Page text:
Published Mar 3, 2017 8:00 AM
The 2017 Hollywood Diversity Report adds another year of data that shows diverse casts lead to a better bottom line.
If you think Hollywood is doing whatever it takes to increase profits, think again.
The Ralph J. Bunche Center for African American Studies at UCLA has released the fourth edition of its Hollywood Diversity Report, which digs deeper into the causal link between cast diversity and ratings or box-office performance in television (network, cable and streaming) and movies. The annual report is the first research to connect diversity in Hollywood to the entertainment industry’s bottom line.
Taking a look at the top 168 films released in 2015, the 2017 report found that movies with relatively diverse casts excelled at the box office. Films with 21 to 30 percent minority cast members — such as Spectre, Ant-Man and San Andreas — had the greatest median box-office revenue of all the films. And though films with the least diverse casts (10 percent or less minority cast members) performed lowest at the box office, that group included more films than any other interval.
In broadcast television, the data demonstrates that for the 2014-2015 season a diverse cast led to better ratings. In fact, for white, black and Latino households, median ratings peaked for shows that had a majority of minority cast members — such as Empire, Black-ish and Hawaii Five-O.
Yet, despite the statistics showing once again that diversity is linked to market success, the majority of broadcast scripted shows had casts with 20 percent or less minority members.
And not only did viewers rate diverse shows highly, more audience members engaged with those shows — specifically on Twitter. In this domain, Twitter users were right in step with reality. The median volume of tweets (9,400) peaked for broadcast shows with casts composed of 31 to 40 percent minority members — the interval that contained the real percentage of minorities in the United States in 2015.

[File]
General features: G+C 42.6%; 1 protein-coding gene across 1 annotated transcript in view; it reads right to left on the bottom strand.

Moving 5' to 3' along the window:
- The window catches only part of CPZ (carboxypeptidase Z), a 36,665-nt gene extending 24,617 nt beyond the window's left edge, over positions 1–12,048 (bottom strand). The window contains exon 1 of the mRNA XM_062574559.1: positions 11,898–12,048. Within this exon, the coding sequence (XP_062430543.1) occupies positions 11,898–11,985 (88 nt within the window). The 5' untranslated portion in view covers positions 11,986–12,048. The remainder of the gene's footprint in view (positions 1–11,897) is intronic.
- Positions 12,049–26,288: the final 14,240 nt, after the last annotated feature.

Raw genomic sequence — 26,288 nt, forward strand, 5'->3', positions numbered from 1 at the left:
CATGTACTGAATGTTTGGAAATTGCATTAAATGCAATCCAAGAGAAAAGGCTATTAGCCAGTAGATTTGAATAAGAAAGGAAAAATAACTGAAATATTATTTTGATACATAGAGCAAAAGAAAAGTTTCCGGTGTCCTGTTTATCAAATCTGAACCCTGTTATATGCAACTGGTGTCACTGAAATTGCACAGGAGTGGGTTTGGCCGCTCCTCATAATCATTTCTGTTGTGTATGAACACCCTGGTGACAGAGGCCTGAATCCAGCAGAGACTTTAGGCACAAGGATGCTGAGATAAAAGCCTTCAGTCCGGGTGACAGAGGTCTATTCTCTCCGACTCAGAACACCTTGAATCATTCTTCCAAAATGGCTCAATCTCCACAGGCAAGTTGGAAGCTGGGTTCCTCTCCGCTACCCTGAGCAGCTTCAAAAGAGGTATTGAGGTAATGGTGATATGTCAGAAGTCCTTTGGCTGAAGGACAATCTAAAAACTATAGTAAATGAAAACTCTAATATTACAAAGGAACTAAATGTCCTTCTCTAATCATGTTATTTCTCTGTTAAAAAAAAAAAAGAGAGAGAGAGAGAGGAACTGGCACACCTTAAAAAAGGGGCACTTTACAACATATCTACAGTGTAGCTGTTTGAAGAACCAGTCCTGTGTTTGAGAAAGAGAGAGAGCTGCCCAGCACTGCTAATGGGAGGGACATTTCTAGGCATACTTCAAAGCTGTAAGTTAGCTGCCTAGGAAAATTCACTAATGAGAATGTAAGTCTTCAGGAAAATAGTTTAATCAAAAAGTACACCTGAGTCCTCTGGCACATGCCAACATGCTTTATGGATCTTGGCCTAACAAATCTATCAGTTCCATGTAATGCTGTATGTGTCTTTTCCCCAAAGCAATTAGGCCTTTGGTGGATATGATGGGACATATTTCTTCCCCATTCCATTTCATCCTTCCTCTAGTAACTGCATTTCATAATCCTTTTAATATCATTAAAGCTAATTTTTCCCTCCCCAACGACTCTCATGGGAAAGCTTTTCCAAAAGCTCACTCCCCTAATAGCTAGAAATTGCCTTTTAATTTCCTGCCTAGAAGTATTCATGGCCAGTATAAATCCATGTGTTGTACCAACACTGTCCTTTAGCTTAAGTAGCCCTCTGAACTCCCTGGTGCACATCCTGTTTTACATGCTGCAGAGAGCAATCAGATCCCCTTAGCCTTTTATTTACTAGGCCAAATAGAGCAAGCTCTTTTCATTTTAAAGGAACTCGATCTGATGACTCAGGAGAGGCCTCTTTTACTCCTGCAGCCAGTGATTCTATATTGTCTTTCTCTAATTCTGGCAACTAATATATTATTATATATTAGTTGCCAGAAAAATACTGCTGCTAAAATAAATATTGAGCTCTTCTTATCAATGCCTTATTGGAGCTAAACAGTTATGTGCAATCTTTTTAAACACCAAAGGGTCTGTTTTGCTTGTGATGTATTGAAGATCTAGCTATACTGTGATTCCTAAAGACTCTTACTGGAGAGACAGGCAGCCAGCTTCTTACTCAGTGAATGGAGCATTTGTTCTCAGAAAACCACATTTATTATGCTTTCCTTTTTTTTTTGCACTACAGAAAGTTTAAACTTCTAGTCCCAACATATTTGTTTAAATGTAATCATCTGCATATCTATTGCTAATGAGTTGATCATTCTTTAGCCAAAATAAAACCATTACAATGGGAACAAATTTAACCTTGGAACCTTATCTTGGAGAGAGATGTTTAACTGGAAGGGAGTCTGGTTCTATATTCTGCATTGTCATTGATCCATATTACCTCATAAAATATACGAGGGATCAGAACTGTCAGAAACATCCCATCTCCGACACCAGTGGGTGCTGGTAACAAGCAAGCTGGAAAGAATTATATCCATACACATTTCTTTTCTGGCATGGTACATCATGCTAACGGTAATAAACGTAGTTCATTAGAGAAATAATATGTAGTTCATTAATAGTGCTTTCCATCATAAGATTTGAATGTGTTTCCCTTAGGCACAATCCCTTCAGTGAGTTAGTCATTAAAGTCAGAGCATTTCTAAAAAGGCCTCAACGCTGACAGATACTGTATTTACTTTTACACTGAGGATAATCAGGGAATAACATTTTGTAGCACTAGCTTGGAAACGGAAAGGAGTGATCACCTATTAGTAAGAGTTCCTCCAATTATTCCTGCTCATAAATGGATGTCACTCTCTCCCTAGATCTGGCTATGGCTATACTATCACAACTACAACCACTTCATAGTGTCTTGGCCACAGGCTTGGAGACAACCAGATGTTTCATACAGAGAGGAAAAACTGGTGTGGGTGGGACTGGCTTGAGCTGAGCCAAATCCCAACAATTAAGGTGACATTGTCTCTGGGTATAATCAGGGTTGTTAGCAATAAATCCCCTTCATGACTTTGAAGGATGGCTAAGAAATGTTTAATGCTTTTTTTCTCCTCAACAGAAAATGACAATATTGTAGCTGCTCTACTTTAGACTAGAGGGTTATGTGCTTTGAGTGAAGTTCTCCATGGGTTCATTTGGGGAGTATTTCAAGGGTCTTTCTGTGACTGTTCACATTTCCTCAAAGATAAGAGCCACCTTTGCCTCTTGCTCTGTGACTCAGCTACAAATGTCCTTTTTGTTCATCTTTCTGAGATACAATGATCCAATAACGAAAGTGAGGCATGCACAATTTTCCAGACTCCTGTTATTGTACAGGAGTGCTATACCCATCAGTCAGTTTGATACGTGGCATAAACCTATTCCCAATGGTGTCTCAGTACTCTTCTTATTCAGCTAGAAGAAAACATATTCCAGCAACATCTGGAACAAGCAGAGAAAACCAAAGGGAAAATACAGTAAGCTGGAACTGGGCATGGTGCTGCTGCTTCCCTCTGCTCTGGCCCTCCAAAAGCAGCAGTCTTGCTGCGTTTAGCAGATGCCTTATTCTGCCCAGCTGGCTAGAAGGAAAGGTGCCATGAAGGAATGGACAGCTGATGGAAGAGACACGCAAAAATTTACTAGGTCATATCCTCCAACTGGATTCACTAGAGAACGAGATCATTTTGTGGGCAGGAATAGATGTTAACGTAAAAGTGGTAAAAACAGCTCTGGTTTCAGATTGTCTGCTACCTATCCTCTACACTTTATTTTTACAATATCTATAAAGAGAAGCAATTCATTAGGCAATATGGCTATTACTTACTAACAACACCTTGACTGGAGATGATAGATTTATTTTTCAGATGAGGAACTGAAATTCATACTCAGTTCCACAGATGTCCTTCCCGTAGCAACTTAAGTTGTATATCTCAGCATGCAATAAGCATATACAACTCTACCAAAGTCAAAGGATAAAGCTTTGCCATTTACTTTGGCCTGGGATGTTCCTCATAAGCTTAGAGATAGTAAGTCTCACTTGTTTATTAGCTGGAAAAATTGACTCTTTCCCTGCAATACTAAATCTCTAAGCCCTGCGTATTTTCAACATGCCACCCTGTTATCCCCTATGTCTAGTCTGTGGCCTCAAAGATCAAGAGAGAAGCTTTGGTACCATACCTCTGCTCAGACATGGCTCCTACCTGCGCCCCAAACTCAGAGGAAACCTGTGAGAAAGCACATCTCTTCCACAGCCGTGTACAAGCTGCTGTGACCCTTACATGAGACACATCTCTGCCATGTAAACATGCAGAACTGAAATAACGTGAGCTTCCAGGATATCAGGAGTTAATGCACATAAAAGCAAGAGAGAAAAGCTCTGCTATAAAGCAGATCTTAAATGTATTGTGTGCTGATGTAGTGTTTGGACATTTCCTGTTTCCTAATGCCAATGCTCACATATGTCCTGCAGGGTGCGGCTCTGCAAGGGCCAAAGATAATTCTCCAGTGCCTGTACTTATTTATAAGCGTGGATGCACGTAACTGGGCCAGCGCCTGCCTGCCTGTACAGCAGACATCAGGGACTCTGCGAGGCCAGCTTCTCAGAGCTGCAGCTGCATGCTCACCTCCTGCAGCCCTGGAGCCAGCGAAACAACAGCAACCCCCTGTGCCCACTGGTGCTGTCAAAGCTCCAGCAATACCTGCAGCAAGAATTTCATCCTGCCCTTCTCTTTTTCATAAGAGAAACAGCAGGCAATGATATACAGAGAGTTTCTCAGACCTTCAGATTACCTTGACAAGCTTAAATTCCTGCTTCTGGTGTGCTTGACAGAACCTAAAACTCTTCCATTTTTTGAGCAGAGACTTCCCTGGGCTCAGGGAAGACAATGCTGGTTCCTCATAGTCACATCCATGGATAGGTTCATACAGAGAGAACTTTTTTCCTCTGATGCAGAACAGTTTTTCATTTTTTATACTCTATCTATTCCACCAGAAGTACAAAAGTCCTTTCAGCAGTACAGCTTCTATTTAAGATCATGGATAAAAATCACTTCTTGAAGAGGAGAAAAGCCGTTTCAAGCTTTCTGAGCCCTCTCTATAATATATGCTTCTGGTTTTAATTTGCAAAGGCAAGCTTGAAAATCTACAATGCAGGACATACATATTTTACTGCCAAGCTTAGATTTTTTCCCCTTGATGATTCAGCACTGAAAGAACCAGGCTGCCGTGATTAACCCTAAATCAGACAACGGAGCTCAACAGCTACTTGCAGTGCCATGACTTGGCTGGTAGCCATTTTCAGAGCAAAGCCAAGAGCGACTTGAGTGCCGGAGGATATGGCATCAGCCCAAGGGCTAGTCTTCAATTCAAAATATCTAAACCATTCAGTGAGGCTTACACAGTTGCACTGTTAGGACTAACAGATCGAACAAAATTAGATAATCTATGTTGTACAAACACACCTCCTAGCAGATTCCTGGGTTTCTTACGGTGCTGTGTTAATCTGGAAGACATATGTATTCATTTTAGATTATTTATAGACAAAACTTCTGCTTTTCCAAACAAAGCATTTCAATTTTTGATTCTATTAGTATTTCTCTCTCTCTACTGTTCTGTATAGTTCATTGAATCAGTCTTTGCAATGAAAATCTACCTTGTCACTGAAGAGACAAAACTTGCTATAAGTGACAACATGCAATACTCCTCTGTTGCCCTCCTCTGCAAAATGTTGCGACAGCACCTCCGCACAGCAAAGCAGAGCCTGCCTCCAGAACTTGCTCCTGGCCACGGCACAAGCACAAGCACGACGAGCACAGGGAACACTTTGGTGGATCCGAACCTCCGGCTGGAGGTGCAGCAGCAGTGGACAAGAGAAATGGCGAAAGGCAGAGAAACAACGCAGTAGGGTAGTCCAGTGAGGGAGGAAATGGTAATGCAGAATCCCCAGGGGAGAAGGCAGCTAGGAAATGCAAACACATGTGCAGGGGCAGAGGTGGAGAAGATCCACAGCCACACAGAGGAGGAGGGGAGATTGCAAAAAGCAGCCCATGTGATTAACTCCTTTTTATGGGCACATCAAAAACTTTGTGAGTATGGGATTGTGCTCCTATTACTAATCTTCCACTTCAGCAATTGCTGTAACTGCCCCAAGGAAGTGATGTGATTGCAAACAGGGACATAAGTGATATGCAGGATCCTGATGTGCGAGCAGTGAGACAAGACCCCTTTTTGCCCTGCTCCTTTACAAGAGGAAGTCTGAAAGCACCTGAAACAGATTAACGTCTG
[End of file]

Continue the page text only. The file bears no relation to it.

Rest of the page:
Shows in this interval that most accurately reflected society, such as Parks and Recreation, Grey’s Anatomy and The Flash, yielded the greatest audience engagement on Twitter. By contrast, social engagement for shows with less than 20 percent minority cast members was significantly lower, with a median volume of 5,100 tweets.
The trends indicate that Hollywood is actively engaged in trying to respond to its increasingly diverse audiences. But it’s a daunting task, and progress has been slow at best.
“While there have been some improvements, especially in television, the numbers remain disheartening across the board,” Darnell Hunt, the report’s lead author and director of the Bunche Center, tells UCLA Newsroom. “At the heart of it is the fact that Hollywood is simply not structured to make the most of today’s market realities.